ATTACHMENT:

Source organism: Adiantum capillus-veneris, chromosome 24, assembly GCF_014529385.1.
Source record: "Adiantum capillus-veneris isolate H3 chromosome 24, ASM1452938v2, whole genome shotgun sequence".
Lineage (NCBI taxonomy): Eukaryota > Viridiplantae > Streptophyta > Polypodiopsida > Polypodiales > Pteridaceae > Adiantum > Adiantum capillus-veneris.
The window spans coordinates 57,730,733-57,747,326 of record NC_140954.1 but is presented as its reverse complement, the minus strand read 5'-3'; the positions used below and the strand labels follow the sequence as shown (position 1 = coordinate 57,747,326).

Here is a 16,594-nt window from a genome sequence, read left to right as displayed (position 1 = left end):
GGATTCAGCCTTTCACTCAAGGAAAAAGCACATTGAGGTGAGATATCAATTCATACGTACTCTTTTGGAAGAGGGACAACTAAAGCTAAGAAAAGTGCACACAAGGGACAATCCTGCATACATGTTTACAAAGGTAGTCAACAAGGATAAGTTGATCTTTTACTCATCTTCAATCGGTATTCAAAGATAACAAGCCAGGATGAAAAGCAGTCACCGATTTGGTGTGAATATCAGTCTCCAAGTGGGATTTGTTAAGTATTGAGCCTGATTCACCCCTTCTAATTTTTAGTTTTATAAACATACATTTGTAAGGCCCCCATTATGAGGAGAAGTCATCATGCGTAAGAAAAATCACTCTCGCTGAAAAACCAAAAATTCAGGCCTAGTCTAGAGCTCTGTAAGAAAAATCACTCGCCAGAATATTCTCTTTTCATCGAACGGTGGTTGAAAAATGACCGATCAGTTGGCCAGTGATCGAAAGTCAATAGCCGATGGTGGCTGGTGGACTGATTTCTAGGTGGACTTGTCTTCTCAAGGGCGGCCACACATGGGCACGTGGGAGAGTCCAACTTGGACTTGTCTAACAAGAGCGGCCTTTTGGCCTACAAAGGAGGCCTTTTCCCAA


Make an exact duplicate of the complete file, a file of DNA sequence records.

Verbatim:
Source organism: Adiantum capillus-veneris, chromosome 24, assembly GCF_014529385.1.
Source record: "Adiantum capillus-veneris isolate H3 chromosome 24, ASM1452938v2, whole genome shotgun sequence".
Lineage (NCBI taxonomy): Eukaryota > Viridiplantae > Streptophyta > Polypodiopsida > Polypodiales > Pteridaceae > Adiantum > Adiantum capillus-veneris.
The window spans coordinates 57,730,733-57,747,326 of record NC_140954.1 but is presented as its reverse complement, the minus strand read 5'-3'; the positions used below and the strand labels follow the sequence as shown (position 1 = coordinate 57,747,326).

Here is a 16,594-nt window from a genome sequence, read left to right as displayed (position 1 = left end):
GGATTCAGCCTTTCACTCAAGGAAAAAGCACATTGAGGTGAGATATCAATTCATACGTACTCTTTTGGAAGAGGGACAACTAAAGCTAAGAAAAGTGCACACAAGGGACAATCCTGCATACATGTTTACAAAGGTAGTCAACAAGGATAAGTTGATCTTTTACTCATCTTCAATCGGTATTCAAAGATAACAAGCCAGGATGAAAAGCAGTCACCGATTTGGTGTGAATATCAGTCTCCAAGTGGGATTTGTTAAGTATTGAGCCTGATTCACCCCTTCTAATTTTTAGTTTTATAAACATACATTTGTAAGGCCCCCATTATGAGGAGAAGTCATCATGCGTAAGAAAAATCACTCTCGCTGAAAAACCAAAAATTCAGGCCTAGTCTAGAGCTCTGTAAGAAAAATCACTCGCCAGAATATTCTCTTTTCATCGAACGGTGGTTGAAAAATGACCGATCAGTTGGCCAGTGATCGAAAGTCAATAGCCGATGGTGGCTGGTGGACTGATTTCTAGGTGGACTTGTCTTCTCAAGGGCGGCCACACATGGGCACGTGGGAGAGTCCAACTTGGACTTGTCTAACAAGAGCGGCCTTTTGGCCTACAAAGGAGGCCTTTTCCCAA